Putin’s Russia is suffering from the sanctions imposed after his incursion in Ukraine and from the collapse of the ruble because of low oil prices. Corruption is rampant, everything is for sale. Putin is left in the difficult position of denying any wrongdoing such as the downing of a civilian aircraft over Ukraine’s territory and the state controlled doping of athletes. The latest blow has been the deliberate targeting of civilians during the massive bombing of Aleppo. The United Nations is now labeling this as a war crime. All this seems to have caused an increased belligerence on Putin’s part. It also seems to have had the effect of increasing his popularity at home.

It seems that many Russians don’t mind living in an autocracy.

One Gets Away with it. Others may not.


The Panamanian law firm of Mossack Fonseca, with 600 employees in 42 countries, is devoted to helping its wealthy clients hide their income. They have facilitated money-laundering, the defeat of protective regulations and ultimately, the evasion of taxes. Until recently, this has all taken place away from the prying eyes of the curious.

Then, just ten days ago, a group of 4oo journalists, after a year of work in secret, made public over 9 million Mossack Fonseca documents, lifting the lid on these nefarious and unsavory transactions. Now the game is on to see who has been caught in the trap. The resulting scandal is called the Panama Papers. Some world leaders are suddenly appearing in the nude. They include Chinese, Arab, Ukrainians and a long list of others. Some have already resigned including the Prime Minister of Iceland.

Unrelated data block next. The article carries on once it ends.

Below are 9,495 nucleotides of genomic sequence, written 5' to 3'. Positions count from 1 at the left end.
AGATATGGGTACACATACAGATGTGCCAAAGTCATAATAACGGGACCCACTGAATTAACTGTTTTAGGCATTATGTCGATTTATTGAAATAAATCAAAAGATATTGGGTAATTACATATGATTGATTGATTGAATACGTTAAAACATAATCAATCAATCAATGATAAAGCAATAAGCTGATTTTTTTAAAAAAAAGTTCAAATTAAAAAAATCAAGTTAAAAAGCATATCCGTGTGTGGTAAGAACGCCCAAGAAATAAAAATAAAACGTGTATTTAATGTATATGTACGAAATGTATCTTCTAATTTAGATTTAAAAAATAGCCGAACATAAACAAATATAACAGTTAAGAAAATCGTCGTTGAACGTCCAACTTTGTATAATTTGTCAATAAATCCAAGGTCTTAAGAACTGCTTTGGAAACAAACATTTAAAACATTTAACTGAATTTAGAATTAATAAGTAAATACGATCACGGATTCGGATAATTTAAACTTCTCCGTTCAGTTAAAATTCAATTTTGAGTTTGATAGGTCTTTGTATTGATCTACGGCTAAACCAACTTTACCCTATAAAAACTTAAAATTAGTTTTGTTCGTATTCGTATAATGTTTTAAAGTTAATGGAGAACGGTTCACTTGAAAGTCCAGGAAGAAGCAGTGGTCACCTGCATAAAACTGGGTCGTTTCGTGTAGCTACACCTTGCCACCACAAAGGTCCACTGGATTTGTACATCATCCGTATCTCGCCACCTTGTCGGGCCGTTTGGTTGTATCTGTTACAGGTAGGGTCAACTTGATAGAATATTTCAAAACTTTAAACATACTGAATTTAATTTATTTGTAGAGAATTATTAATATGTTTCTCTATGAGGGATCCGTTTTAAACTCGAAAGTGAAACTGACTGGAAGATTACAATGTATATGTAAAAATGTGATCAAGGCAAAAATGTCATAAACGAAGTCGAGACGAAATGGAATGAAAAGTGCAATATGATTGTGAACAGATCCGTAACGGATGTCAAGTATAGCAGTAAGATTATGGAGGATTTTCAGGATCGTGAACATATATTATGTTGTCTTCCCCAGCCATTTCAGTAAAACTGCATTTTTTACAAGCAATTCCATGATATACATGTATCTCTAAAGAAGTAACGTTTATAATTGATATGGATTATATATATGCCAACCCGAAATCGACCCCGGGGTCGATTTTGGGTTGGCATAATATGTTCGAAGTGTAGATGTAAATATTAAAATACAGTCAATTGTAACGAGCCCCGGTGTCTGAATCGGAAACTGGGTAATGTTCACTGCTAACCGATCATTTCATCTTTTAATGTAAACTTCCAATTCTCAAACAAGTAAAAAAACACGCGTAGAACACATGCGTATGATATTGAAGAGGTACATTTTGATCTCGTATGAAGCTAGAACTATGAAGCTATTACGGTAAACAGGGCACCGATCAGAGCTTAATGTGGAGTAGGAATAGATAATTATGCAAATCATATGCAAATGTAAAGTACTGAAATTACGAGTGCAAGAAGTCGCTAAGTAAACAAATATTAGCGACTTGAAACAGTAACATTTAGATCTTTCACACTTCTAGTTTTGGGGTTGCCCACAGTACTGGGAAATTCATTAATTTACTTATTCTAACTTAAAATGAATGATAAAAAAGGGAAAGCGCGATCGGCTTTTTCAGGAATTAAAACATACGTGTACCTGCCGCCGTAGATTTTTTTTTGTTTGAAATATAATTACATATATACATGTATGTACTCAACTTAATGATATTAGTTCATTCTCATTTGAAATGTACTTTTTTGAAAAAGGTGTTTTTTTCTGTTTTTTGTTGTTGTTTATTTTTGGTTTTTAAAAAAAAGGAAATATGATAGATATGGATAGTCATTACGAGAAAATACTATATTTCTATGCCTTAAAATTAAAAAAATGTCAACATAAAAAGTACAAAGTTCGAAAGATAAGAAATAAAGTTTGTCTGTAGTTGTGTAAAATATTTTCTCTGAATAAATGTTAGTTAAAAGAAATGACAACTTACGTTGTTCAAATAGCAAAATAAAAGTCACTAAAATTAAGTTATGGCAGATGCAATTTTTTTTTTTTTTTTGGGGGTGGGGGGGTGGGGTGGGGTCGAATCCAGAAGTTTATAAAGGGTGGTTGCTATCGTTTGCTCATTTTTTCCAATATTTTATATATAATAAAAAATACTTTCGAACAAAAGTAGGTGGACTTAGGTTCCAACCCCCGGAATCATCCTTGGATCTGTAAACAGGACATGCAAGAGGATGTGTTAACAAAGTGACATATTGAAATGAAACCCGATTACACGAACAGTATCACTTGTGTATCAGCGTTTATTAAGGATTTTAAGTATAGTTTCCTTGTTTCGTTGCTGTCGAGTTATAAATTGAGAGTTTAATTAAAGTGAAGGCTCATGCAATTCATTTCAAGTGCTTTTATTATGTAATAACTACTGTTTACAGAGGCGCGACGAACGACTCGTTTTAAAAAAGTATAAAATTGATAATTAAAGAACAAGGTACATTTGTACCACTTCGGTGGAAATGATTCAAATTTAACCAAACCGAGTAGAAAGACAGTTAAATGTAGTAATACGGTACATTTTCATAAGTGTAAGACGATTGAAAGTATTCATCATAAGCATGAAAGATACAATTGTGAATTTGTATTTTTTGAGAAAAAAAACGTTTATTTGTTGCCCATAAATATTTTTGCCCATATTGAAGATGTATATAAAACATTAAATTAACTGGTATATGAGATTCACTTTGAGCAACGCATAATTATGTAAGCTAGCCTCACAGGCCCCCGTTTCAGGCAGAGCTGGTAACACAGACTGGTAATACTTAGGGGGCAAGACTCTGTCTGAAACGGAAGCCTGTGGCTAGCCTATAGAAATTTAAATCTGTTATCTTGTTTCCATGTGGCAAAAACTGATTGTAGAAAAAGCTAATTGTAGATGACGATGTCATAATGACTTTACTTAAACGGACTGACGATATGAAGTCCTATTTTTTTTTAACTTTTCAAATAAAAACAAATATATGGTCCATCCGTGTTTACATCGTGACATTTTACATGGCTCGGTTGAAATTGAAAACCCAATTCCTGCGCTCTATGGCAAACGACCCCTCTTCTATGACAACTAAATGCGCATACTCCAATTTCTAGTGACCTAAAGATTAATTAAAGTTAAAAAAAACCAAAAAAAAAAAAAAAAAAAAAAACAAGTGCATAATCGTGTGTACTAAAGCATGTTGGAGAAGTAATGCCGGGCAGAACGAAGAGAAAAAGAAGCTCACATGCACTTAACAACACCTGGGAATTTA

This huge net has also reeled in the name of Vladimir Putin. Rumors about his vast hidden fortune have been circulating for years, but his financial dealings are well disguised. His name is not on any paper. Many of his associates are named but no spotlight shines on him. Officially the Kremlin is waging a war against corruption and money laundering.

A few days ago Vladimir Vladimirovich staged his mammoth annual Press Conference. Enthroned in his comfortable swiveling chair, a beatific smile on his face, he chatted amiably with the press surrounding him. He had no notes. He does not need them. This event has been well prepared, rehearsed and staged. Putin answers pre-screened and vetted questions. What he has to say about the Mossack Fonseca “revelations” is that they are a vast smear campaign led and orchestrated by non-other than the United States, which wants to discredit him, alienate him from his people and undermine the upcoming parliamentary elections.

Many Russian people swallow this fairy tale. Many others cynically believe that even if Putin has stashed a fortune somewhere, well, every leader does it, so it is fine with them.

Heads may be rolling around him, but Putin may yet emerge from this with a halo.

Things are different in England where the Panama Papers revealed that the British Prime Minister, David Cameron, inherited from his father some interests in Mossack Fonseca. Cameron now admits that he did indeed own shares, but that he and his wife liquidated them when he came to power. He also promises to disclose documents showing that they payed taxes on the dividends. Even if nothing illegal took place, there is an aura of sleaziness and Cameron is facing serious challenges to his leadership.

What explains the discrepancy in the reactions in Britain and in Russia? We are tempted to say that the British have a long history of honorable political conduct and